Following the recent release of Firestorm 4.6.7 (see my overview for details), the Firestorm team has announced that Firestorm 4.5.1 will be blocked as from Friday September 12th, 2014.
The blocking of version 4.5.1 – which does not affect any of the more recent releases of Firestorm, is in keeping with the Firestorm team’s agreement with Linden Lab to only allow – as far as possible – only the most recent three releases of Firestorm to connect to Second Life.
Also unaffected by the block, and for the benefit of Mac users, is version 4.4.2 – in keeping with their promise to Mac users, Firestorm will not be blocking version 4.4.2 until such time as more of the Mac-specific bugs which have occurred in more recent SL viewer releases (and inherited by Firestorm and other TPVs) have been dealt with.
However, although the blocking is related to Second Life, please note that this announcement does mean that as from September 12th, Firestorm version 4.5.1 will no longer be able to connect to OpenSim grids as well.
If you want to know why Firestorm block versions, you can find an explanation on their blog. Similarly, if you wish yo know how Firestorm implement a block, you can do so via the Firestorm wiki.
In terms of the upcoming block, those users who are still running 4.5.1 are asked to update to a more recent very of Firestorm sooner rather than later. As the official blog post from the team notes:
If you wait until the last minute to update you will have a harder time reaching support since most people seem to wait until the last minute and then contact support for help.
Opening in September at the Galeria Mexico is a new exhibition by Gem Preiz, featuring more of his remarkable fractal art. Gem kindly sent me a personal invitation to preview the new exhibition ahead of the opening, and I was only too happy to pop along and take a look.
Geometries – Genesis presents a display of two distinct halves bound together by a common theme: humanity’s quests for knowledge and understanding, and where it might eventually lead us.
The first part of the display – Geometries – presents seven pieces of Gem’s art which all of a distinctly linear composition, and which are presented in a white room. Each piece of art is governed by Euclidian rules, such that, as Gem describes them, “the parallel lines join only in the infinity and where the shortest way between two points is the straight line.”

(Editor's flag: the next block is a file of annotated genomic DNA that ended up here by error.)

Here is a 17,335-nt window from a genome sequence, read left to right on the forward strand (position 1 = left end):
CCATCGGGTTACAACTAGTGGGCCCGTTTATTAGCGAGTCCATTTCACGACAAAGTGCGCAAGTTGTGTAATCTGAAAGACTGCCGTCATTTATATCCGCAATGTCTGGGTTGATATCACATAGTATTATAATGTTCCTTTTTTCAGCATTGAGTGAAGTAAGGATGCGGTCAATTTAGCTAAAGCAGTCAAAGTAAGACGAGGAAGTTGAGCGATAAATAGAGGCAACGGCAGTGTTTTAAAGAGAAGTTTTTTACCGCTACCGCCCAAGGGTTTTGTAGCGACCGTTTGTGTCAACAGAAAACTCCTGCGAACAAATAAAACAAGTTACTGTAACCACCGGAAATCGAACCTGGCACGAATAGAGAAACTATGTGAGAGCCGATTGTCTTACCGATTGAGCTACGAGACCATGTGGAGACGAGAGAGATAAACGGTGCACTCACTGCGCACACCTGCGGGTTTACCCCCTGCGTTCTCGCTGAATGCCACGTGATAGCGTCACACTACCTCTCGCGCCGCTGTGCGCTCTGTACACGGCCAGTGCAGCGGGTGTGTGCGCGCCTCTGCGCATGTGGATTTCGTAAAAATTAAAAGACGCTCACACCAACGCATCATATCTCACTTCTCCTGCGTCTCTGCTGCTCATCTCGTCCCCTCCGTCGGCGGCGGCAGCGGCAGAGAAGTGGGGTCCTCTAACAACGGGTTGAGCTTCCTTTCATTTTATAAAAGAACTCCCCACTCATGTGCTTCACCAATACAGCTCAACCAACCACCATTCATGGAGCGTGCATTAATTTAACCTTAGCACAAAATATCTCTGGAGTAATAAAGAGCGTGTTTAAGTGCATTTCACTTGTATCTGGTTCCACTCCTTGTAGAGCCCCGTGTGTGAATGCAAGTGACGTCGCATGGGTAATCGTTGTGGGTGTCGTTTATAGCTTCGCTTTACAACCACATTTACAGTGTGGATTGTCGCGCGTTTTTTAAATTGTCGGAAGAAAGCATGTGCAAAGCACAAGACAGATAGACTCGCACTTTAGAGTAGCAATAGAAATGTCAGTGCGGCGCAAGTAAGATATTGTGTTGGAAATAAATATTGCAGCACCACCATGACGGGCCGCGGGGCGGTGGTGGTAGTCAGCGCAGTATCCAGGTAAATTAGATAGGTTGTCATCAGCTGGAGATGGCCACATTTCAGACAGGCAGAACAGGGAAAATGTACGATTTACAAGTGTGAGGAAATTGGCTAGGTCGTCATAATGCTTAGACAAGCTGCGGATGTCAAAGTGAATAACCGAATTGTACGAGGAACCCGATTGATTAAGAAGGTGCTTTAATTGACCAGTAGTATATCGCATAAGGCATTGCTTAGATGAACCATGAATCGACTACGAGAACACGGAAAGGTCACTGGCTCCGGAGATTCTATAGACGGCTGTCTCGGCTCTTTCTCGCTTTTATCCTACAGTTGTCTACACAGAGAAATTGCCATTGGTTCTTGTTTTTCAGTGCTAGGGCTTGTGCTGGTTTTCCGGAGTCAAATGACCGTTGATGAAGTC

Even without this description, the depth of perspective within each of the pieces on display is clear; one is not so much looking at them as looking into them. It is as if each one is a window looking out over a vista of light and colour; a feeling heightened by some of the pieces having echoes of architecture about them, as if one is looking down upon futuristic high-rise buildings while passing overhead.
Not that the pieces are intended to represent buildings; rather they offer the infinite to us, and as such translate themselves into brightly lit highways stretching off into the future, a window of colour with the promise of knowledge and understanding yet to be found, opening off of the whiteness of all that we have learnt and absorbed to date.
Upstairs, in the second part of the exhibit, we find Genesis, and the differences couldn’t be more apparent. Here, in a blackened room, sit seven more pieces of Gem’s fractal art; these all depicting planets forming against a stellar blanket of stars, sitting under a slowly rotating galaxy, small worlds and Moons painted with images from Google Earth suspended in the spaces between them.
“These pieces,” Gem told me, “evoke the creation mysteries which remain beyond human knowledge, way more complex than our usual geometrical rules.” And they do; each image in this section is deeply evocative. Mathematics and digital processing may have created each of the worlds being formed in the seven paintings, but looking at them, it is hard not to imagine each world cradled in that hands of a Creator, its form being gently shaped and rolled, order emerging from chaos.
The idea of creator runs deeper still. As digital creations, each of these seven worlds has been authored, their creator being the artist himself. Thus the pieces resonate further, the comparisons between the work of the artist and the idea of a creative force behind the very universe itself become interwoven; there is majesty here.
Taken individually, Geometries – Genesis present two remarkable exhibitions of fractal art on their own; together they present a single whole which, while comprising two unique perspectives and styles of painting, are unified in both their form and in their representation of our civilisation-spanning quest to know and to understand, and – as Gem reminds us, the fact that Nature is not so simple to decipher as we may have once thought.